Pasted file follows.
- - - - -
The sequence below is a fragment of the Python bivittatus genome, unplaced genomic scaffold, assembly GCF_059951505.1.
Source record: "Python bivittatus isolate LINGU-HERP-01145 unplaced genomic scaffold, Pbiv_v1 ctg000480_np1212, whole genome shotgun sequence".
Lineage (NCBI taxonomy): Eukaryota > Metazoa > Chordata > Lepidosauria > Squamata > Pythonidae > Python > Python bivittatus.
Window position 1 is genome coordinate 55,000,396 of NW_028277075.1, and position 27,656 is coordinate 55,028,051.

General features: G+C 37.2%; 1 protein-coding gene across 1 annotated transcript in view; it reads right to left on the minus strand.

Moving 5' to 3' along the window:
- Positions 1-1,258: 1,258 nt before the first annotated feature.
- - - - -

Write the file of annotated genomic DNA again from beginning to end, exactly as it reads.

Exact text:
The sequence below is a fragment of the Python bivittatus genome, unplaced genomic scaffold, assembly GCF_059951505.1.
Source record: "Python bivittatus isolate LINGU-HERP-01145 unplaced genomic scaffold, Pbiv_v1 ctg000480_np1212, whole genome shotgun sequence".
Lineage (NCBI taxonomy): Eukaryota > Metazoa > Chordata > Lepidosauria > Squamata > Pythonidae > Python > Python bivittatus.
Window position 1 is genome coordinate 55,000,396 of NW_028277075.1, and position 27,656 is coordinate 55,028,051.

General features: G+C 37.2%; 1 protein-coding gene across 1 annotated transcript in view; it reads right to left on the minus strand.

Moving 5' to 3' along the window:
- Positions 1-1,258: 1,258 nt before the first annotated feature.